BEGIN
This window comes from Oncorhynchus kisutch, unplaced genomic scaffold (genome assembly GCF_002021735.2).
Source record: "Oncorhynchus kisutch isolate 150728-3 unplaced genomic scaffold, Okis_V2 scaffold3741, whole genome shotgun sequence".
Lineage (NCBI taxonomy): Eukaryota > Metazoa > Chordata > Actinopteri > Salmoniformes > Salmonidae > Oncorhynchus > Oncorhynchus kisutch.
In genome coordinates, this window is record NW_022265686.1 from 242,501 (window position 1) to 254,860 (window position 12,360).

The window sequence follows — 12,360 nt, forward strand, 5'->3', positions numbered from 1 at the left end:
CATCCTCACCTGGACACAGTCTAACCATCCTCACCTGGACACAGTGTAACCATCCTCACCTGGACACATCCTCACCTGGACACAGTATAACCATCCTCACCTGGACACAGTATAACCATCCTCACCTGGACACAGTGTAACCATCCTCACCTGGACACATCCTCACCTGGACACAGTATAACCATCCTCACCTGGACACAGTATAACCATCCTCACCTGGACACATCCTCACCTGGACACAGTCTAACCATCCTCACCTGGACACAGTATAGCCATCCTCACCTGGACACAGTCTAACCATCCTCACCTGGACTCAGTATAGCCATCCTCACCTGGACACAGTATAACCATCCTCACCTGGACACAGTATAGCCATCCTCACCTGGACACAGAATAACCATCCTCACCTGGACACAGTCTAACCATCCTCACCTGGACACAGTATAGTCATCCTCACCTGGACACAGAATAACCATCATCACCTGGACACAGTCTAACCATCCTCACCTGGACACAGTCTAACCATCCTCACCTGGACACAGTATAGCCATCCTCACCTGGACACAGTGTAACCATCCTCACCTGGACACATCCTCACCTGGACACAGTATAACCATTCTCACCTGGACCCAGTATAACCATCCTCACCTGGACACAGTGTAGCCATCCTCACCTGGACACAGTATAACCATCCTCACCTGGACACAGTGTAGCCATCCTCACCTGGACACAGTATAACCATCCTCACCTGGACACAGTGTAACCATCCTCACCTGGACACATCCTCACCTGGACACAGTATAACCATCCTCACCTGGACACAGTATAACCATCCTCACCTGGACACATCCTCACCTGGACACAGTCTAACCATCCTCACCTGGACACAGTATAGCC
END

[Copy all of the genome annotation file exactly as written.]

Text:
This window comes from Oncorhynchus kisutch, unplaced genomic scaffold (genome assembly GCF_002021735.2).
Source record: "Oncorhynchus kisutch isolate 150728-3 unplaced genomic scaffold, Okis_V2 scaffold3741, whole genome shotgun sequence".
Lineage (NCBI taxonomy): Eukaryota > Metazoa > Chordata > Actinopteri > Salmoniformes > Salmonidae > Oncorhynchus > Oncorhynchus kisutch.
In genome coordinates, this window is record NW_022265686.1 from 242,501 (window position 1) to 254,860 (window position 12,360).

The window sequence follows — 12,360 nt, forward strand, 5'->3', positions numbered from 1 at the left end:
CATCCTCACCTGGACACAGTCTAACCATCCTCACCTGGACACAGTGTAACCATCCTCACCTGGACACATCCTCACCTGGACACAGTATAACCATCCTCACCTGGACACAGTATAACCATCCTCACCTGGACACAGTGTAACCATCCTCACCTGGACACATCCTCACCTGGACACAGTATAACCATCCTCACCTGGACACAGTATAACCATCCTCACCTGGACACATCCTCACCTGGACACAGTCTAACCATCCTCACCTGGACACAGTATAGCCATCCTCACCTGGACACAGTCTAACCATCCTCACCTGGACTCAGTATAGCCATCCTCACCTGGACACAGTATAACCATCCTCACCTGGACACAGTATAGCCATCCTCACCTGGACACAGAATAACCATCCTCACCTGGACACAGTCTAACCATCCTCACCTGGACACAGTATAGTCATCCTCACCTGGACACAGAATAACCATCATCACCTGGACACAGTCTAACCATCCTCACCTGGACACAGTCTAACCATCCTCACCTGGACACAGTATAGCCATCCTCACCTGGACACAGTGTAACCATCCTCACCTGGACACATCCTCACCTGGACACAGTATAACCATTCTCACCTGGACCCAGTATAACCATCCTCACCTGGACACAGTGTAGCCATCCTCACCTGGACACAGTATAACCATCCTCACCTGGACACAGTGTAGCCATCCTCACCTGGACACAGTATAACCATCCTCACCTGGACACAGTGTAACCATCCTCACCTGGACACATCCTCACCTGGACACAGTATAACCATCCTCACCTGGACACAGTATAACCATCCTCACCTGGACACATCCTCACCTGGACACAGTCTAACCATCCTCACCTGGACACAGTATAGCC